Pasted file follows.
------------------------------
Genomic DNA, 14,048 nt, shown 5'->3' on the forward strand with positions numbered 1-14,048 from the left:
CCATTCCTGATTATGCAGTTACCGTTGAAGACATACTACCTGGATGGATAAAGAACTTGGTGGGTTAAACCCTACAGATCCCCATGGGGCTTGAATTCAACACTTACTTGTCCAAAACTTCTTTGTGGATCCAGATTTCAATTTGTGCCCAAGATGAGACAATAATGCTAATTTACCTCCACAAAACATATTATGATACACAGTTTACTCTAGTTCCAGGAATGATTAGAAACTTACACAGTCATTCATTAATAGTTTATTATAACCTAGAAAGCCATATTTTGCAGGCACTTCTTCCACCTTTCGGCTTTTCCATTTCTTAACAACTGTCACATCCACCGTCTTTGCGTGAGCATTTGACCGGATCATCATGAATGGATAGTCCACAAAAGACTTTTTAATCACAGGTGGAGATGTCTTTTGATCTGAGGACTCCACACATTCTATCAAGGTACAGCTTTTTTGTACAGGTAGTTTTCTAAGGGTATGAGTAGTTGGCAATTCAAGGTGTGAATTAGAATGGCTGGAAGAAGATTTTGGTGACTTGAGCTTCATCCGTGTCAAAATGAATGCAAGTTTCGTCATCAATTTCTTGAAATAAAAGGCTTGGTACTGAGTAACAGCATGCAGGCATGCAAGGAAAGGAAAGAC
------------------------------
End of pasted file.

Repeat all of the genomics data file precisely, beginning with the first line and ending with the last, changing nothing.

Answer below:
Genomic DNA, 14,048 nt, shown 5'->3' on the forward strand with positions numbered 1-14,048 from the left:
CCATTCCTGATTATGCAGTTACCGTTGAAGACATACTACCTGGATGGATAAAGAACTTGGTGGGTTAAACCCTACAGATCCCCATGGGGCTTGAATTCAACACTTACTTGTCCAAAACTTCTTTGTGGATCCAGATTTCAATTTGTGCCCAAGATGAGACAATAATGCTAATTTACCTCCACAAAACATATTATGATACACAGTTTACTCTAGTTCCAGGAATGATTAGAAACTTACACAGTCATTCATTAATAGTTTATTATAACCTAGAAAGCCATATTTTGCAGGCACTTCTTCCACCTTTCGGCTTTTCCATTTCTTAACAACTGTCACATCCACCGTCTTTGCGTGAGCATTTGACCGGATCATCATGAATGGATAGTCCACAAAAGACTTTTTAATCACAGGTGGAGATGTCTTTTGATCTGAGGACTCCACACATTCTATCAAGGTACAGCTTTTTTGTACAGGTAGTTTTCTAAGGGTATGAGTAGTTGGCAATTCAAGGTGTGAATTAGAATGGCTGGAAGAAGATTTTGGTGACTTGAGCTTCATCCGTGTCAAAATGAATGCAAGTTTCGTCATCAATTTCTTGAAATAAAAGGCTTGGTACTGAGTAACAGCATGCAGGCATGCAAGGAAAGGAAAGAC